government. Thus Majesty's authority to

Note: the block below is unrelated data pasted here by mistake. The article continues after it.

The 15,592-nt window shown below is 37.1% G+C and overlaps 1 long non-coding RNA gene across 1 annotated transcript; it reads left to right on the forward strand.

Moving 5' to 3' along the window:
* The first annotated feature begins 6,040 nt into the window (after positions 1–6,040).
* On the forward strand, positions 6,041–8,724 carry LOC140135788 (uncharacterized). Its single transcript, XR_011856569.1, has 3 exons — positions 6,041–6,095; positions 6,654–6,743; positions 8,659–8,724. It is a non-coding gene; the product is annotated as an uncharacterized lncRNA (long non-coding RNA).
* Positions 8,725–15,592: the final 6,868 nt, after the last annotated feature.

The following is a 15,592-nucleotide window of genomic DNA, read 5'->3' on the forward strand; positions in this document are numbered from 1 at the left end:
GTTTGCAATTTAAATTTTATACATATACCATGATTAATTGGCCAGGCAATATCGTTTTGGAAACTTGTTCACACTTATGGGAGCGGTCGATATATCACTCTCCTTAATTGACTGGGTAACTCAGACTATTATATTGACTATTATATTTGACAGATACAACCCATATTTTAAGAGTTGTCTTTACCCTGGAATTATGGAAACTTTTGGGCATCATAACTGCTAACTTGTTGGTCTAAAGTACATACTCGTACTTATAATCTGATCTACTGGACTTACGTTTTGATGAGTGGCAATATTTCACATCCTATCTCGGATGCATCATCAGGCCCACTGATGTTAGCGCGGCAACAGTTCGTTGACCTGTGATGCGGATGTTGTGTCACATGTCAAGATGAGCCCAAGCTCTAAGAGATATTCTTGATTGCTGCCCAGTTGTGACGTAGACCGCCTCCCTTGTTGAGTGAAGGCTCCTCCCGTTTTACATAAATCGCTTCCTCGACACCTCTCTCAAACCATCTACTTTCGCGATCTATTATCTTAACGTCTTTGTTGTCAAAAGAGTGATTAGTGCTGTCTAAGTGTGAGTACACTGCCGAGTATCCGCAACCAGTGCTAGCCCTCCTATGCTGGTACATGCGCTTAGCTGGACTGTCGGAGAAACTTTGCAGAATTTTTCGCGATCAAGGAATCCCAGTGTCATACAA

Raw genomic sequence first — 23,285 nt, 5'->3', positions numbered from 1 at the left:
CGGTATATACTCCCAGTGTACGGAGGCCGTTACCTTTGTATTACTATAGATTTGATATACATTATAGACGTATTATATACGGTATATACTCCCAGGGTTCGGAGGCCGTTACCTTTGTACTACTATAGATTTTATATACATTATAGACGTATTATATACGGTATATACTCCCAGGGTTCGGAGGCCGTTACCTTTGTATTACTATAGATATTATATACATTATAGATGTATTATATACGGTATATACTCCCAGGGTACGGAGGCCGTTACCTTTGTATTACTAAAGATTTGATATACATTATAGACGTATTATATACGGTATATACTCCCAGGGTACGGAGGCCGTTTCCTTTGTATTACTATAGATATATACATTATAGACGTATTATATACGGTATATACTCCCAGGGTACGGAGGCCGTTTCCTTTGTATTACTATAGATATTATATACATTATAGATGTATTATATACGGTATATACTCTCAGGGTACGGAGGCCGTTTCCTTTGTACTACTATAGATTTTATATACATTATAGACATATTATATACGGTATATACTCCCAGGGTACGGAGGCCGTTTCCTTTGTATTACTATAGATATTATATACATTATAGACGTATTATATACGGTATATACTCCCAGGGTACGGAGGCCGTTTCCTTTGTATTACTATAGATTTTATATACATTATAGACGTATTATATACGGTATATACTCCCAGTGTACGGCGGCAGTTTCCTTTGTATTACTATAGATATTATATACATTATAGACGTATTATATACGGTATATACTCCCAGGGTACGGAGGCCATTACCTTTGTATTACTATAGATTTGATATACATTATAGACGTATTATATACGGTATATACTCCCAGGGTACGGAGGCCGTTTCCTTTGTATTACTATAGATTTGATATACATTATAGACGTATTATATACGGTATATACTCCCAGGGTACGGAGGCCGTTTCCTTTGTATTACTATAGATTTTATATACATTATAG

authority to say at the age of twenty-four “that whoever voted for the William Pitt abundantly justiIndia bill was not only not his fied his father's training. The friend, but would be considered Minister born had also been by him as an enemy.” This made, and his rapid success is unconstitutional of the the more wonderful, because it King's influence aroused was achieved in a profession storm of indignation in the in which senators of sixty are House of Commons. Resolu- still accounted young. To be tions were moved and passed entrusted with the government condemning “a breach of the of a country at an age when fundamental privileges of most men are just beginning Parliament.' Fox found com- the education of practical life fort in a bitter attack upon is a triumph indeed. But Pitt his rival, and infamously achieved a greater triumph charged him with the basest still when some months before intrigue. “Boys without judg. he had deliberately refused the ment,” said he, “without ex- offered prize. It is the natural perience suggested by a know- impulse of sanguine youth to ledge of the world, or the grasp the forelock of opporamiable decencies of a sound tunity. And only he who has mind, may follow the head- a heroic confidence in himself long course of ambition thus and in the future dares to stay precipitately, and vault into his hand at the dictate of the seat while the reins of prudence.